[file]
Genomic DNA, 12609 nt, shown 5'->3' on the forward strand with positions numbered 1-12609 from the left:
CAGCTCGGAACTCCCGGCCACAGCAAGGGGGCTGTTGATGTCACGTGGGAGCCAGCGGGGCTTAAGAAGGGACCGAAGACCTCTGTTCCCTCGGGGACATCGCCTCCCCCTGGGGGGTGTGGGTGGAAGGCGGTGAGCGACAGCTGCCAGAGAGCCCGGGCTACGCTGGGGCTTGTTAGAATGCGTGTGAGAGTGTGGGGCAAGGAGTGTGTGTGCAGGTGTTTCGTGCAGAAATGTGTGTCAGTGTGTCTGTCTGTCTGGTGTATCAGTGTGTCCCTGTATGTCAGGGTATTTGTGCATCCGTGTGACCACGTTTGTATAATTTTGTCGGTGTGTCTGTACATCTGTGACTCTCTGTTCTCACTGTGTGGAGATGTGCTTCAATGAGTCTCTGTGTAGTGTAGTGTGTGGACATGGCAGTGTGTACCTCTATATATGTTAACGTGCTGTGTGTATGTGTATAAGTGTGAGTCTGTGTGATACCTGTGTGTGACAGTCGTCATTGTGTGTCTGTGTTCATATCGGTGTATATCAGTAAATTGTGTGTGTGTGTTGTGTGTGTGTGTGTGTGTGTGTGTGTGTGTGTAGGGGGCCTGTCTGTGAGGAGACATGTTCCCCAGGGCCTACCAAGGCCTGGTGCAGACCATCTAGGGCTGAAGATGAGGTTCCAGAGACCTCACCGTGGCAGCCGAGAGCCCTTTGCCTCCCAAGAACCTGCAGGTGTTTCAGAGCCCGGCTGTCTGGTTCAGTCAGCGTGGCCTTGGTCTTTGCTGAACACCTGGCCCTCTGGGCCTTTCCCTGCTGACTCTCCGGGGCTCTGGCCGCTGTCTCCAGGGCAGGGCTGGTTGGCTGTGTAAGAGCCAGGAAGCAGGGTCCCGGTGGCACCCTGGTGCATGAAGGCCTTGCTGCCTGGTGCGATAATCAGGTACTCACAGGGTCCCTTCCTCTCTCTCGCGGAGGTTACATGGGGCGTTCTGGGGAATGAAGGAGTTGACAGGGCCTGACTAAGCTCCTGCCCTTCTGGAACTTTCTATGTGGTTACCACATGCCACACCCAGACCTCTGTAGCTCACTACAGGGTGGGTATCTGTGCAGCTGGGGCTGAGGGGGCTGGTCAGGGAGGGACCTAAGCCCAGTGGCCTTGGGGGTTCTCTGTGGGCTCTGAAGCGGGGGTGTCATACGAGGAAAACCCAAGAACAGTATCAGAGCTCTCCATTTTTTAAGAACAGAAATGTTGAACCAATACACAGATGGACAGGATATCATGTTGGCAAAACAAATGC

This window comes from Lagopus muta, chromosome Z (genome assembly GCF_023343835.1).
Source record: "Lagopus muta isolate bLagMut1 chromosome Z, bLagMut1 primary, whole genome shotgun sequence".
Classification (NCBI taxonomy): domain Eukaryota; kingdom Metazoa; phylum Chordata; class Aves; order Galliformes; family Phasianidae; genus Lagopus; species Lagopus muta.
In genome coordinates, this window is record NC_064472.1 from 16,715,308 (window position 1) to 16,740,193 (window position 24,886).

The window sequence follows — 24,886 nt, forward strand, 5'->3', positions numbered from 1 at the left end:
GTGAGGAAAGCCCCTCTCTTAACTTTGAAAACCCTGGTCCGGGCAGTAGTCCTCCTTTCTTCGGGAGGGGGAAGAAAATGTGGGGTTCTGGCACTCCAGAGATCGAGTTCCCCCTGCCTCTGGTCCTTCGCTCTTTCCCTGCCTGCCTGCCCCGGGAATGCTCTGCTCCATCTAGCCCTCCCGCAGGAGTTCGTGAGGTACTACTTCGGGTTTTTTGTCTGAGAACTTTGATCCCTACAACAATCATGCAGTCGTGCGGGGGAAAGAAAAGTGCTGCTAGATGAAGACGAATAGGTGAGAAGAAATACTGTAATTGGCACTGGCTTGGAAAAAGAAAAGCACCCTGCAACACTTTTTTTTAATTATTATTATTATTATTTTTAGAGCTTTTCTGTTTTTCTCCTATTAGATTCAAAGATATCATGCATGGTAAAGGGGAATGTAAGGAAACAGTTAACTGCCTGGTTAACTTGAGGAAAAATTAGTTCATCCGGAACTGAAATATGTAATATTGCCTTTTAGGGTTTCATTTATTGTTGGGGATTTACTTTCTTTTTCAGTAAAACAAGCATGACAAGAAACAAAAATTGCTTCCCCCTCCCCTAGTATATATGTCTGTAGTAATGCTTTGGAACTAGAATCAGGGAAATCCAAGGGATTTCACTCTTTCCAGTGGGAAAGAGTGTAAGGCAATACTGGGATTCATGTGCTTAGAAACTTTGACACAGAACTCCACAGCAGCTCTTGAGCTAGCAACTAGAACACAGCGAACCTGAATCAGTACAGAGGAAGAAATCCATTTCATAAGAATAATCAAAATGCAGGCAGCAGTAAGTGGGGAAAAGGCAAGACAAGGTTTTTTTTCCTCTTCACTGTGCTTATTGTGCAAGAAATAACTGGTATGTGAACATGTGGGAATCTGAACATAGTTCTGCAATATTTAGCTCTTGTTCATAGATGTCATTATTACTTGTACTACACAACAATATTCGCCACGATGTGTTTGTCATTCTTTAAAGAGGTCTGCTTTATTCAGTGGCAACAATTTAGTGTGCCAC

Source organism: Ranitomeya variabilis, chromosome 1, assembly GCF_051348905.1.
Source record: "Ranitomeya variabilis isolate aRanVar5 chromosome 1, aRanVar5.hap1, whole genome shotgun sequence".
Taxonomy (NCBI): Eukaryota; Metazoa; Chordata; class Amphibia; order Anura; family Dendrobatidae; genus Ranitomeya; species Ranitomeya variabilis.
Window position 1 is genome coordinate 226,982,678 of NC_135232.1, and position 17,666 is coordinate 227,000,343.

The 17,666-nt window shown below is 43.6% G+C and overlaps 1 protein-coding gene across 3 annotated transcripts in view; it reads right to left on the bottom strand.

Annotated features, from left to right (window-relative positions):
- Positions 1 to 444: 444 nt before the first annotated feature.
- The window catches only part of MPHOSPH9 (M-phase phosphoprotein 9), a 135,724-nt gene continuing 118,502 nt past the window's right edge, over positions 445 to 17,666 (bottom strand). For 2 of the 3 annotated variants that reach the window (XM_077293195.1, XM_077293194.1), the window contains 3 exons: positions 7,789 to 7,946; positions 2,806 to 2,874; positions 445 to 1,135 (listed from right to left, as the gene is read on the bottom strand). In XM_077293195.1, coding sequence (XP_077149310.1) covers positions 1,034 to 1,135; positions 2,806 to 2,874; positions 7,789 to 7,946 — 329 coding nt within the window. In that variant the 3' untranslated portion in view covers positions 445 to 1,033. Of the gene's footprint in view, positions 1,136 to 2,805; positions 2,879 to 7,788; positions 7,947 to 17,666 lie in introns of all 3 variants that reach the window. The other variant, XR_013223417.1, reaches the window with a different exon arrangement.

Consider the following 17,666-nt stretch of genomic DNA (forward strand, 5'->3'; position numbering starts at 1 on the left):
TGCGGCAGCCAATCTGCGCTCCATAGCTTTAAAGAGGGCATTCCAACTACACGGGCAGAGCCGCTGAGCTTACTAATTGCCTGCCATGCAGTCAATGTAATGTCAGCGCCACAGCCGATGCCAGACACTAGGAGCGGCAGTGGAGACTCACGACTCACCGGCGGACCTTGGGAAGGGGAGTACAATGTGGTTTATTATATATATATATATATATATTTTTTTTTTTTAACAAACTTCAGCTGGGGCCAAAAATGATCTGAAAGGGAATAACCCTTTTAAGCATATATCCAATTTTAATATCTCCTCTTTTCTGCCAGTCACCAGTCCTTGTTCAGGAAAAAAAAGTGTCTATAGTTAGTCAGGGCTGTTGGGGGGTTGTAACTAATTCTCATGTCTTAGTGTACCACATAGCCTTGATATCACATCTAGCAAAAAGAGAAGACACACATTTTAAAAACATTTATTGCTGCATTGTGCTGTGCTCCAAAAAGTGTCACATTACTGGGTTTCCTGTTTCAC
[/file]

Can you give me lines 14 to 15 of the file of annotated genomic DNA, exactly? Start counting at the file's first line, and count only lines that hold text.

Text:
Annotated features, from left to right (window-relative positions):
- Positions 1 to 444: 444 nt before the first annotated feature.